The recent marathon to Rio to giveaway a magazine version of (based on a true story) and then straight to Jamaica to work with Usain Bolt and 25 young photographers leaves me feeling like I just ran the 100 meter sprint and the mile on top of it. I was a long distance runner in my youth, so that mentality does come in handy for almost everything I do. You can always “kick it” just a little bit more even if you just can’t. Works.

My team of Eva-Maria Kunz, Roberta Tavares, Candy Pilar Godoy, Michelle Madden Smith, and Mike Courvoisier made it all work. Ever since I started Burn it has been the collaborative effort that rules. None of us can do much alone. Finding great collaborators will change your life if you have not already figured that out. I always tell my students, “find ONE person you trust” to help you with your work . To be a second set of eyes. To be an advisor. To kick you in the butt. Works.

Now I only do this post for one reason. As a story about inspiration. And inspiration is THE fuel for doing any damned thing. If you are not inspired, you might as well stay in bed. You need fire in the belly. Forget exotic places, the right camera. Without the “fire”, pasa nada.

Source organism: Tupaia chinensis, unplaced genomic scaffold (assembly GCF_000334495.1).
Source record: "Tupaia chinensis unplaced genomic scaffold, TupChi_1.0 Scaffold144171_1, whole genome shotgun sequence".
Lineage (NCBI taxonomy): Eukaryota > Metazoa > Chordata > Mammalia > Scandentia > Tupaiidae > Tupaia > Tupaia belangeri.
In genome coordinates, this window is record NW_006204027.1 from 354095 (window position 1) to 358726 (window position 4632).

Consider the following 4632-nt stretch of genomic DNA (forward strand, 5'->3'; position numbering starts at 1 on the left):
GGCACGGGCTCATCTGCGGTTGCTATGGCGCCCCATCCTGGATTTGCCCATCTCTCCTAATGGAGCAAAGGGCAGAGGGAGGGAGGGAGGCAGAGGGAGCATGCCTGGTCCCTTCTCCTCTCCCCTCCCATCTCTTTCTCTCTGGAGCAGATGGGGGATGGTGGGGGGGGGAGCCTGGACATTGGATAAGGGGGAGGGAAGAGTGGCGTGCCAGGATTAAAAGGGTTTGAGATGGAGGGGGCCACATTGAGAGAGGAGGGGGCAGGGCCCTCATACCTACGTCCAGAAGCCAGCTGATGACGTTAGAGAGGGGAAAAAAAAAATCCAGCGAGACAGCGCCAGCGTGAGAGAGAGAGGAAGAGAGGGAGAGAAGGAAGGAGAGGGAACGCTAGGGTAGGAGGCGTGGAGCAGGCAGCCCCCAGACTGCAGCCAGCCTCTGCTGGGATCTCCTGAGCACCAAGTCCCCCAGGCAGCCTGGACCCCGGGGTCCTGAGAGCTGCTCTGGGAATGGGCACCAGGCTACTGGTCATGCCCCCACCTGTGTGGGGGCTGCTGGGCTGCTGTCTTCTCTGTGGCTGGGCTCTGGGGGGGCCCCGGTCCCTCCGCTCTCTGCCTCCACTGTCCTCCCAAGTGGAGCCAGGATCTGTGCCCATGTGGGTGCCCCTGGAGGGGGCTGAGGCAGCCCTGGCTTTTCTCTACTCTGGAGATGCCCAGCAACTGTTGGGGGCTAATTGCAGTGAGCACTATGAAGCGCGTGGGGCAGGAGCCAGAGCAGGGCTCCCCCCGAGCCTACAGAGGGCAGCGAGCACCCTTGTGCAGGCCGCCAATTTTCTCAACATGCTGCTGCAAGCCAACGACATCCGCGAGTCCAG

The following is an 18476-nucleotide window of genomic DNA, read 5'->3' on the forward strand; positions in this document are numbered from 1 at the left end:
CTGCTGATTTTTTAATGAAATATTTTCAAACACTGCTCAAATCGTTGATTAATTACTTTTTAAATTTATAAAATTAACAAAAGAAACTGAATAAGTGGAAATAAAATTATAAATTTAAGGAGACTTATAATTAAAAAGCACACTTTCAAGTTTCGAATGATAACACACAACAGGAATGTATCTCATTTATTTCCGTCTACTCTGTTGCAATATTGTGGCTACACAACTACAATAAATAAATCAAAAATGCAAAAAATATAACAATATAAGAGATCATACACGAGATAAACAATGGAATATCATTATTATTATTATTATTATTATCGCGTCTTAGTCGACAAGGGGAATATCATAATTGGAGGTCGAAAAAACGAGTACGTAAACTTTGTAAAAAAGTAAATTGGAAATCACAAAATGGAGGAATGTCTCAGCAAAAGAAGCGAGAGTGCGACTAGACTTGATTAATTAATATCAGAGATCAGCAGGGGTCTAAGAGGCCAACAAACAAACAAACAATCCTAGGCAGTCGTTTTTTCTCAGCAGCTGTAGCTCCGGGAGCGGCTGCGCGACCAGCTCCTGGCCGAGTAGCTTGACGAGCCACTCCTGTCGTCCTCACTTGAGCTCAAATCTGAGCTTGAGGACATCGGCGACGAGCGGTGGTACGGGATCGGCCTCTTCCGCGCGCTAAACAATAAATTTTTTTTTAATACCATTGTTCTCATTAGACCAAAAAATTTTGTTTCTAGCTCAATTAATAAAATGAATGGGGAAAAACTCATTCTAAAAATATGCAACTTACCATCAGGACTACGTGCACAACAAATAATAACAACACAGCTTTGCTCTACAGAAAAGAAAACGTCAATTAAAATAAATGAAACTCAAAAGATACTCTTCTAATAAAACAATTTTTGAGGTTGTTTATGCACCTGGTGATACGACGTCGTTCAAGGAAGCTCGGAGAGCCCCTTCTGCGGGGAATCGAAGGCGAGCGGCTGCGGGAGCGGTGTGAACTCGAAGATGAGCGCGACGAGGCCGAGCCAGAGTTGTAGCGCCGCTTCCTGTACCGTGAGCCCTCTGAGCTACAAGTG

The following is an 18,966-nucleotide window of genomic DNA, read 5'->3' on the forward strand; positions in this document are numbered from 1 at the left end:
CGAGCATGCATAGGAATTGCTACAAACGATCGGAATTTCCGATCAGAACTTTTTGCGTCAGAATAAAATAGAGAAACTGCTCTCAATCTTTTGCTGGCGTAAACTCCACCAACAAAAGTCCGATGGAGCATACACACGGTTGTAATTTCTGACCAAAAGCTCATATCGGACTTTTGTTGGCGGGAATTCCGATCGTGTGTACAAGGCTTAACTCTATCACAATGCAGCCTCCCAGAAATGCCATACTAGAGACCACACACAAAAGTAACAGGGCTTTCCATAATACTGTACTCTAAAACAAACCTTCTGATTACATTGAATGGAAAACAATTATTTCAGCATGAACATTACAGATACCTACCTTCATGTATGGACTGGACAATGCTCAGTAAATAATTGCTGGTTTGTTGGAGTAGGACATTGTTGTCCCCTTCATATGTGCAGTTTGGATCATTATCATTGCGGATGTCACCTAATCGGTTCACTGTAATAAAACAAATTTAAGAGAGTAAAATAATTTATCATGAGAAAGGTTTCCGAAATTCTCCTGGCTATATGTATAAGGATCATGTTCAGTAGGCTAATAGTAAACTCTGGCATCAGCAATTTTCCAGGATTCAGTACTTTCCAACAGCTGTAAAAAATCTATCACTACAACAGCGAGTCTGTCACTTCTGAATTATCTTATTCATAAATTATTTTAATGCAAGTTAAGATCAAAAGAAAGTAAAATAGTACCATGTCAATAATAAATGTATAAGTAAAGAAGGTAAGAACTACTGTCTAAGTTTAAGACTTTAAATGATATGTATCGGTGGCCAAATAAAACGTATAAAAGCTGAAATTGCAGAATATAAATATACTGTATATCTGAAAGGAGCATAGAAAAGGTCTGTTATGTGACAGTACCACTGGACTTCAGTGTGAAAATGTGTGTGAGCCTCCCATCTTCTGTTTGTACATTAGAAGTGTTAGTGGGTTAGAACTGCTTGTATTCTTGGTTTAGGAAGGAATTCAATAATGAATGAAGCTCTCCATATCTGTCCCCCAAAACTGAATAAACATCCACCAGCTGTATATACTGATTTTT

Readers here know by now I come up with a lot of crazy ideas. Including the evolution of Burn in so many ways. Some (most) of my ideas do not work. Yet some do. Again, if you can complete one out of ten ideas you have, you are in the upper percentile of people who can FINISH something.

One of my crazy ideas was to giveaway half of the print run of (based on a true story) the magazine version. It was a crazy idea, it still is a crazy idea, and I did it and I “lost” financially and yet for me this was maybe the very coolest most successful thing I ever did. For sure the most rewarding. Sure I always “give” when I am shooting. Bringing back prints to people I have always done. Buying my subjects a cold beer or dinner or whatever I have always done.